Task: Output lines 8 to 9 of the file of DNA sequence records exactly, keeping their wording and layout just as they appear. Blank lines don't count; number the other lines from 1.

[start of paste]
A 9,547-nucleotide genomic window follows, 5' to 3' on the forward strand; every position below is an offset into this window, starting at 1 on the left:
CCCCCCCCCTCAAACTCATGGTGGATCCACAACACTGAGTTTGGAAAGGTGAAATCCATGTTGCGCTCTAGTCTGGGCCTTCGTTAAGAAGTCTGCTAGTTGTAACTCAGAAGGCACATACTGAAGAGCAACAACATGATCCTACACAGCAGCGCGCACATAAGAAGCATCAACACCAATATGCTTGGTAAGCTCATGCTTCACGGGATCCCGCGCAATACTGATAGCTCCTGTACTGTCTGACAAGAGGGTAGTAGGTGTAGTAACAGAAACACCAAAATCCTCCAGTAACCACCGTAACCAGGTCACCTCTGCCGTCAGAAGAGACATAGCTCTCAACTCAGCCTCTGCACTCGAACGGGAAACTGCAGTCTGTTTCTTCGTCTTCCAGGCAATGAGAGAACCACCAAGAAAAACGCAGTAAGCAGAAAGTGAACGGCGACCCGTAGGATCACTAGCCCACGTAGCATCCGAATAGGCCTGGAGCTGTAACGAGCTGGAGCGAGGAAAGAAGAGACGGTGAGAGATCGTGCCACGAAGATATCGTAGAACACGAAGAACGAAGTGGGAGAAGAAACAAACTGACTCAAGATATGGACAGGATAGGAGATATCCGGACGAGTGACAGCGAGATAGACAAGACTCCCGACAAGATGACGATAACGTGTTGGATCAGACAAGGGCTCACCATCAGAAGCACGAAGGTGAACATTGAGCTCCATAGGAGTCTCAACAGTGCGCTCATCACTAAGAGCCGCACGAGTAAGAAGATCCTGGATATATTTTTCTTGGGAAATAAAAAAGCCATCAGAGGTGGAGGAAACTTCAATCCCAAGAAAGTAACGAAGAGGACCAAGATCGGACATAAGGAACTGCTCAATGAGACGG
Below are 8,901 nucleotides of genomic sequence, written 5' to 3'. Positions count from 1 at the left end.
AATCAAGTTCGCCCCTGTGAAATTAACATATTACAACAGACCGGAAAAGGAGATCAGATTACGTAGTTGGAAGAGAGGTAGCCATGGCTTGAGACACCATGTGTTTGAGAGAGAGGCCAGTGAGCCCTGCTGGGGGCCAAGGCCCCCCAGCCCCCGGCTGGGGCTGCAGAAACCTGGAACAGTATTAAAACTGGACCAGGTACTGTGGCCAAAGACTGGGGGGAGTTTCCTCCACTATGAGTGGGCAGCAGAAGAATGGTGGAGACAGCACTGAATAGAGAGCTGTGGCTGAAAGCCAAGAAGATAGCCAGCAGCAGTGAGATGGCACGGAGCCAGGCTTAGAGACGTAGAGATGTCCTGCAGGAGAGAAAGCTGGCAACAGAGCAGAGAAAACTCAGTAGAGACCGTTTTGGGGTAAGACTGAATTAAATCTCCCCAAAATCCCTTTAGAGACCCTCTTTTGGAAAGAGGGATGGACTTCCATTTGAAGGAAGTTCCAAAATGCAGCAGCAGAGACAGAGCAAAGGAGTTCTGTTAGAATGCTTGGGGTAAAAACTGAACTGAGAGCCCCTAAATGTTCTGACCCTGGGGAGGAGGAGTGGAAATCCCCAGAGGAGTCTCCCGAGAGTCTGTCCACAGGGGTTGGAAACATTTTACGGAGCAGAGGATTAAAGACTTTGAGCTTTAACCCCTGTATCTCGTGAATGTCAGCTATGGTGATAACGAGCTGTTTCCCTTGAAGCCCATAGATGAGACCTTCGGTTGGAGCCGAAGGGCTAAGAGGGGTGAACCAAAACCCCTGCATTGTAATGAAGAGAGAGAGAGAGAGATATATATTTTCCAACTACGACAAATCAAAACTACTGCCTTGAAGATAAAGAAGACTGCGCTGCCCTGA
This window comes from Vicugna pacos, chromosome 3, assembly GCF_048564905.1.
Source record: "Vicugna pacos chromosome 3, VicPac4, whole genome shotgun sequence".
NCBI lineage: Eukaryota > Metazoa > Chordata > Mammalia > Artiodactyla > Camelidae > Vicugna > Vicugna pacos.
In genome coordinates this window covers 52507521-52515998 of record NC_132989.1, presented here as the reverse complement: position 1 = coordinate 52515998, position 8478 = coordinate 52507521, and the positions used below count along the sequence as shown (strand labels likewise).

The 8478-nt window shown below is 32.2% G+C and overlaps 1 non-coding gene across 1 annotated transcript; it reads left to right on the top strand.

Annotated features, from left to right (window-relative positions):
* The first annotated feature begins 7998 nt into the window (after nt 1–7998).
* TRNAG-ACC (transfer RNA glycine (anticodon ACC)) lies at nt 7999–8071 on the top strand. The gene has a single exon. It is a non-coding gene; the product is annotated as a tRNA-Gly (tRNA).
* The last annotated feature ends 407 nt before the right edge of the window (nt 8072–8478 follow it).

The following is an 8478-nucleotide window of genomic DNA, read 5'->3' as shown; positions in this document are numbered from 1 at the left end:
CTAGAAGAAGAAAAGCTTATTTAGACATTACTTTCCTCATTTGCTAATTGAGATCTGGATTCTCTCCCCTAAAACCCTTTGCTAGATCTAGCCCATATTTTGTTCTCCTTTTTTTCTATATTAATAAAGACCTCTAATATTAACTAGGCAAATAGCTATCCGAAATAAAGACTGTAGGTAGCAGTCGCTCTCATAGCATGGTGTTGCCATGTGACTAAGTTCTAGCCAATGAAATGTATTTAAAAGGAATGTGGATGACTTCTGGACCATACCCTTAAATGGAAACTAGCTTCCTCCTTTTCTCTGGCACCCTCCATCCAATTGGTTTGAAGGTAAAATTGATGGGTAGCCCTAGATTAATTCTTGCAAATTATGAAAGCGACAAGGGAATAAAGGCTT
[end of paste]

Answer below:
In genome coordinates this window covers 52507521-52515998 of record NC_132989.1, presented here as the reverse complement: position 1 = coordinate 52515998, position 8478 = coordinate 52507521, and the positions used below count along the sequence as shown (strand labels likewise).

The 8478-nt window shown below is 32.2% G+C and overlaps 1 non-coding gene across 1 annotated transcript; it reads left to right on the top strand.